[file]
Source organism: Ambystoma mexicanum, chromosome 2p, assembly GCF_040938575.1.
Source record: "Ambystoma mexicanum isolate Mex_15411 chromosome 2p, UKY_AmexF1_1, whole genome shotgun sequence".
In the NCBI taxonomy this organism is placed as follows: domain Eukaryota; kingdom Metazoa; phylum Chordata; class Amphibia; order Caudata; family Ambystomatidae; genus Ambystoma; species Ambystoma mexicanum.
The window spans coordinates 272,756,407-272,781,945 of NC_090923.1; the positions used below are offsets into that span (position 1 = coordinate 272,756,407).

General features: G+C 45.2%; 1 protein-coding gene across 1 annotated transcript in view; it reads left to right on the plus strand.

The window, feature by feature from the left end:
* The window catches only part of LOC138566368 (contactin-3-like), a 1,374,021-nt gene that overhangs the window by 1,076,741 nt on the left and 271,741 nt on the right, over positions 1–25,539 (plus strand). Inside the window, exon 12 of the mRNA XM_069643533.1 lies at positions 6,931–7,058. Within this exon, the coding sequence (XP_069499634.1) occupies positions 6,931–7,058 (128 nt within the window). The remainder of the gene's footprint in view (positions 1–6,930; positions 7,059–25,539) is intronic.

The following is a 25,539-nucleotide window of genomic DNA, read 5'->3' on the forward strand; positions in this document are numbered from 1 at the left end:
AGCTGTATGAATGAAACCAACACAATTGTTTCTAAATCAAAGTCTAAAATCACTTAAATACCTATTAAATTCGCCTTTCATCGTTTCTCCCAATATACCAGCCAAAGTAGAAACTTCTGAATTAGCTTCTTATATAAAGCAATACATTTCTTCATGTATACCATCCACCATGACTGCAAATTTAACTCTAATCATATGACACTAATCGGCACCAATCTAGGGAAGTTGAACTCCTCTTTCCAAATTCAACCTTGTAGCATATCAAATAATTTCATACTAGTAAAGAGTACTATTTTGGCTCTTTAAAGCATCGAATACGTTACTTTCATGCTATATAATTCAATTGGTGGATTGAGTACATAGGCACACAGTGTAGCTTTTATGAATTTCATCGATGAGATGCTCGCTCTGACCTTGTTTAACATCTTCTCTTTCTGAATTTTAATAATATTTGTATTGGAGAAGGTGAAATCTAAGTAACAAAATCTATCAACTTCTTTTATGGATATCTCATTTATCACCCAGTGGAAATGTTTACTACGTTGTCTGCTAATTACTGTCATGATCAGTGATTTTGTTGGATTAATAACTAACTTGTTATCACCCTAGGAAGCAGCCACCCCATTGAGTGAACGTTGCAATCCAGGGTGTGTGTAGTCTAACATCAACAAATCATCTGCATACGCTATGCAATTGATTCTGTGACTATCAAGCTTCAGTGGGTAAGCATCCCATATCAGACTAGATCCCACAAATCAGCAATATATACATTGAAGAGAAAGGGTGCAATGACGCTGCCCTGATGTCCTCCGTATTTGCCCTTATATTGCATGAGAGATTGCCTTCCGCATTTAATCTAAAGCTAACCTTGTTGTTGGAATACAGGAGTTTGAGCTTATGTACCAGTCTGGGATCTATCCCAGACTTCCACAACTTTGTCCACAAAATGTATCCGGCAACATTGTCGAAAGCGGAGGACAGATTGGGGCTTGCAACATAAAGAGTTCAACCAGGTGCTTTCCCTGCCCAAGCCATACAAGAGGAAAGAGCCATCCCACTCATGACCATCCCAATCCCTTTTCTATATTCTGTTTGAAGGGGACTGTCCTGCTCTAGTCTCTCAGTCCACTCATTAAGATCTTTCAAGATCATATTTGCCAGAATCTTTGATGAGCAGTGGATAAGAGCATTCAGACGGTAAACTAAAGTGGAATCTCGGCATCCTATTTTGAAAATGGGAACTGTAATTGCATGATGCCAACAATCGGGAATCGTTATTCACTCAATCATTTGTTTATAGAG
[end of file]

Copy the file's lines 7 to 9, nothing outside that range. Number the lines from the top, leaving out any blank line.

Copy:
* The window catches only part of LOC138566368 (contactin-3-like), a 1,374,021-nt gene that overhangs the window by 1,076,741 nt on the left and 271,741 nt on the right, over positions 1–25,539 (plus strand). Inside the window, exon 12 of the mRNA XM_069643533.1 lies at positions 6,931–7,058. Within this exon, the coding sequence (XP_069499634.1) occupies positions 6,931–7,058 (128 nt within the window). The remainder of the gene's footprint in view (positions 1–6,930; positions 7,059–25,539) is intronic.

The following is a 25,539-nucleotide window of genomic DNA, read 5'->3' on the forward strand; positions in this document are numbered from 1 at the left end:
AGCTGTATGAATGAAACCAACACAATTGTTTCTAAATCAAAGTCTAAAATCACTTAAATACCTATTAAATTCGCCTTTCATCGTTTCTCCCAATATACCAGCCAAAGTAGAAACTTCTGAATTAGCTTCTTATATAAAGCAATACATTTCTTCATGTATACCATCCACCATGACTGCAAATTTAACTCTAATCATATGACACTAATCGGCACCAATCTAGGGAAGTTGAACTCCTCTTTCCAAATTCAACCTTGTAGCATATCAAATAATTTCATACTAGTAAAGAGTACTATTTTGGCTCTTTAAAGCATCGAATACGTTACTTTCATGCTATATAATTCAATTGGTGGATTGAGTACATAGGCACACAGTGTAGCTTTTATGAATTTCATCGATGAGATGCTCGCTCTGACCTTGTTTAACATCTTCTCTTTCTGAATTTTAATAATATTTGTATTGGAGAAGGTGAAATCTAAGTAACAAAATCTATCAACTTCTTTTATGGATATCTCATTTATCACCCAGTGGAAATGTTTACTACGTTGTCTGCTAATTACTGTCATGATCAGTGATTTTGTTGGATTAATAACTAACTTGTTATCACCCTAGGAAGCAGCCACCCCATTGAGTGAACGTTGCAATCCAGGGTGTGTGTAGTCTAACATCAACAAATCATCTGCATACGCTATGCAATTGATTCTGTGACTATCAAGCTTCAGTGGGTAAGCATCCCATATCAGACTAGATCCCACAAATCAGCAATATATACATTGAAGAGAAAGGGTGCAATGACGCTGCCCTGATGTCCTCCGTATTTGCCCTTATATTGCATGAGAGATTGCCTTCCGCATTTAATCTAAAGCTAACCTTGTTGTTGGAATACAGGAGTTTGAGCTTATGTACCAGTCTGGGATCTATCCCAGACTTCCACAACTTTGTCCACAAAATGTATCCGGCAACATTGTCGAAAGCGGAGGACAGATTGGGGCTTGCAACATAAAGAGTTCAACCAGGTGCTTTCCCTGCCCAAGCCATACAAGAGGAAAGAGCCATCCCACTCATGACCATCCCAATCCCTTTTCTATATTCTGTTTGAAGGGGACTGTCCTGCTCTAGTCTCTCAGTCCACTCATTAAGATCTTTCAAGATCATATTTGCCAGAATCTTTGATGAGCAGTGGATAAGAGCATTCAGACGGTAAACTAAAGTGGAATCTCGGCATCCTATTTTGAAAATGGGAACTGTAATTGCATGATGCCAACAATCGGGAATCGTTATTCACTCAATCATTTGTTTATAGAG